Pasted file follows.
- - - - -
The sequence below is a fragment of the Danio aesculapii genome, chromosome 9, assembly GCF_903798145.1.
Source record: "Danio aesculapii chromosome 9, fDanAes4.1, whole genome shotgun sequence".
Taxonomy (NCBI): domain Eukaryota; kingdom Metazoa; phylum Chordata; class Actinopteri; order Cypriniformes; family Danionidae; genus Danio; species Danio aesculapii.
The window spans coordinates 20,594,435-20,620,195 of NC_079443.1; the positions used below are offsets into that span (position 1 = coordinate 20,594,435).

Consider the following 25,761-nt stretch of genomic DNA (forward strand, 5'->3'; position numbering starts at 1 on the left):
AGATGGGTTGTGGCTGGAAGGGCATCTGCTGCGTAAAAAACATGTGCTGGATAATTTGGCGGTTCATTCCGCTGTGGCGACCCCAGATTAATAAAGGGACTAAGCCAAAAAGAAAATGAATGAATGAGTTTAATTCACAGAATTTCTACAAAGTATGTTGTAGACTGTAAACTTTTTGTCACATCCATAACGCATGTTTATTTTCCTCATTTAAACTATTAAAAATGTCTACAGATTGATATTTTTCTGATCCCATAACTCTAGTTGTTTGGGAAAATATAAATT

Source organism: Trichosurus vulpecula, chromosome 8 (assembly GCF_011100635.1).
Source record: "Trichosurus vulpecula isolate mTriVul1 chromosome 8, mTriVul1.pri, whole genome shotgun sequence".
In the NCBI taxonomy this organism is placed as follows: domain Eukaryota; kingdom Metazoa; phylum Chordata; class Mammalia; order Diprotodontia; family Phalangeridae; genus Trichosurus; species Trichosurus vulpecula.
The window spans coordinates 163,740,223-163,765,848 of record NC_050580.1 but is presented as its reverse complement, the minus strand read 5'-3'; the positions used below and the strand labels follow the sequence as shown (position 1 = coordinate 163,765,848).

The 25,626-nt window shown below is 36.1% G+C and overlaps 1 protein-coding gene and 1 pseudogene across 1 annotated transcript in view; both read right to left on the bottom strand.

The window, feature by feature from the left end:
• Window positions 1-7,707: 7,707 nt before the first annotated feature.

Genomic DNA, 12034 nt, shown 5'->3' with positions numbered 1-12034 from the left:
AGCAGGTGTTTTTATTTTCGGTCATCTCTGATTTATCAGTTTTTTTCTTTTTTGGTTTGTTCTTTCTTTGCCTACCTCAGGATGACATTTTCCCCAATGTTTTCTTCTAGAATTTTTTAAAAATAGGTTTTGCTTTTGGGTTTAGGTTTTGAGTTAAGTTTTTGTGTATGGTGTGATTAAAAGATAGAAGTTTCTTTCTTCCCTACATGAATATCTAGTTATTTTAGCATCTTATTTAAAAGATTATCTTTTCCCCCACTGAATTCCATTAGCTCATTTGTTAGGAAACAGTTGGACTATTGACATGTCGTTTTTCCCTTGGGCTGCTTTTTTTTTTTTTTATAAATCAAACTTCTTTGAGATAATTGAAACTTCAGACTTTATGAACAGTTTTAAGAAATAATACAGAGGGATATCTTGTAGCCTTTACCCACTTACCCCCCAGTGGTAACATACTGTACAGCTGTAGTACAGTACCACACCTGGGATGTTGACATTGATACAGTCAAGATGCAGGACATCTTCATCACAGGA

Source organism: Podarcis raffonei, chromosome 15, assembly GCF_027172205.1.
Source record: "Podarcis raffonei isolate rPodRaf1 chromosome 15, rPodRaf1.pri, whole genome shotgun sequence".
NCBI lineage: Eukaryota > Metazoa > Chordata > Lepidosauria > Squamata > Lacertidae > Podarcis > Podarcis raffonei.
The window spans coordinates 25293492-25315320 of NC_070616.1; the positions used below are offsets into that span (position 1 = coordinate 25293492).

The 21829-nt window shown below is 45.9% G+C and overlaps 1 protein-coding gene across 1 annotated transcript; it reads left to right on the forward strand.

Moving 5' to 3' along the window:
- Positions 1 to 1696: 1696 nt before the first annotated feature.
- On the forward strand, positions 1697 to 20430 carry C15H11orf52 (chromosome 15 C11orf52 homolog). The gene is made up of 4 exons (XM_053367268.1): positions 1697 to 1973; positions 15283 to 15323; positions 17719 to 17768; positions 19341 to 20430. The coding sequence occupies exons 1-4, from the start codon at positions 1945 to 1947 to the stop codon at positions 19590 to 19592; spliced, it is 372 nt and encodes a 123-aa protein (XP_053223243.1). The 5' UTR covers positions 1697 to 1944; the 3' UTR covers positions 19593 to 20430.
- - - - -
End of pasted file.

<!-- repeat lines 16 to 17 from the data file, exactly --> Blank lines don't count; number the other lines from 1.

Source organism: Podarcis raffonei, chromosome 15, assembly GCF_027172205.1.
Source record: "Podarcis raffonei isolate rPodRaf1 chromosome 15, rPodRaf1.pri, whole genome shotgun sequence".